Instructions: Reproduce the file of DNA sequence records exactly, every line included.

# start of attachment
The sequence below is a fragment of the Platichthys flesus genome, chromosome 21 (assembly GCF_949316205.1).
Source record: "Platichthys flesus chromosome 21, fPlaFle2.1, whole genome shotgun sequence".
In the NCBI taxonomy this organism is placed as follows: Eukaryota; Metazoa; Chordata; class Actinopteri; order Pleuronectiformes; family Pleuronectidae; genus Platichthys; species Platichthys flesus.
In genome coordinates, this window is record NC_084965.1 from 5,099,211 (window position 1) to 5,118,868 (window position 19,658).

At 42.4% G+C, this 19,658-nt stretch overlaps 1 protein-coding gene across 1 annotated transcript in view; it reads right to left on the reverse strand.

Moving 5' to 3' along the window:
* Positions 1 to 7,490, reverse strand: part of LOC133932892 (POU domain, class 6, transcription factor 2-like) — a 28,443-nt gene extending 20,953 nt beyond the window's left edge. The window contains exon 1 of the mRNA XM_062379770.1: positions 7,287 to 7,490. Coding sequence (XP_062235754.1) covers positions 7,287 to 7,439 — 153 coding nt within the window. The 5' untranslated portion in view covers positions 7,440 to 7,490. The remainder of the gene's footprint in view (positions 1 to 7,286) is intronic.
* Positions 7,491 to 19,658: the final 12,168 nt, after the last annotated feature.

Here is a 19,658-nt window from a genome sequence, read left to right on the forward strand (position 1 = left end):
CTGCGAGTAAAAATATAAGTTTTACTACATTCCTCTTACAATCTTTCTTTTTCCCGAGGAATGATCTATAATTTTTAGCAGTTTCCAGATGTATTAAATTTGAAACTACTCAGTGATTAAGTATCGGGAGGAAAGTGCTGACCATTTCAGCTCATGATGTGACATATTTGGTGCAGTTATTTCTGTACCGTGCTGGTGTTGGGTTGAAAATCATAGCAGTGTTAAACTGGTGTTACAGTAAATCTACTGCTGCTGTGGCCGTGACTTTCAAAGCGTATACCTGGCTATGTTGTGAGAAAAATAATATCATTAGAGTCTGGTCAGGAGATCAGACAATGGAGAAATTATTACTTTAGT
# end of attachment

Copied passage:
The sequence below is a fragment of the Platichthys flesus genome, chromosome 21 (assembly GCF_949316205.1).
Source record: "Platichthys flesus chromosome 21, fPlaFle2.1, whole genome shotgun sequence".
In the NCBI taxonomy this organism is placed as follows: Eukaryota; Metazoa; Chordata; class Actinopteri; order Pleuronectiformes; family Pleuronectidae; genus Platichthys; species Platichthys flesus.
In genome coordinates, this window is record NC_084965.1 from 5,099,211 (window position 1) to 5,118,868 (window position 19,658).

At 42.4% G+C, this 19,658-nt stretch overlaps 1 protein-coding gene across 1 annotated transcript in view; it reads right to left on the reverse strand.

Moving 5' to 3' along the window:
* Positions 1 to 7,490, reverse strand: part of LOC133932892 (POU domain, class 6, transcription factor 2-like) — a 28,443-nt gene extending 20,953 nt beyond the window's left edge. The window contains exon 1 of the mRNA XM_062379770.1: positions 7,287 to 7,490. Coding sequence (XP_062235754.1) covers positions 7,287 to 7,439 — 153 coding nt within the window. The 5' untranslated portion in view covers positions 7,440 to 7,490. The remainder of the gene's footprint in view (positions 1 to 7,286) is intronic.
* Positions 7,491 to 19,658: the final 12,168 nt, after the last annotated feature.

Here is a 19,658-nt window from a genome sequence, read left to right on the forward strand (position 1 = left end):
CTGCGAGTAAAAATATAAGTTTTACTACATTCCTCTTACAATCTTTCTTTTTCCCGAGGAATGATCTATAATTTTTAGCAGTTTCCAGATGTATTAAATTTGAAACTACTCAGTGATTAAGTATCGGGAGGAAAGTGCTGACCATTTCAGCTCATGATGTGACATATTTGGTGCAGTTATTTCTGTACCGTGCTGGTGTTGGGTTGAAAATCATAGCAGTGTTAAACTGGTGTTACAGTAAATCTACTGCTGCTGTGGCCGTGACTTTCAAAGCGTATACCTGGCTATGTTGTGAGAAAAATAATATCATTAGAGTCTGGTCAGGAGATCAGACAATGGAGAAATTATTACTTTAGT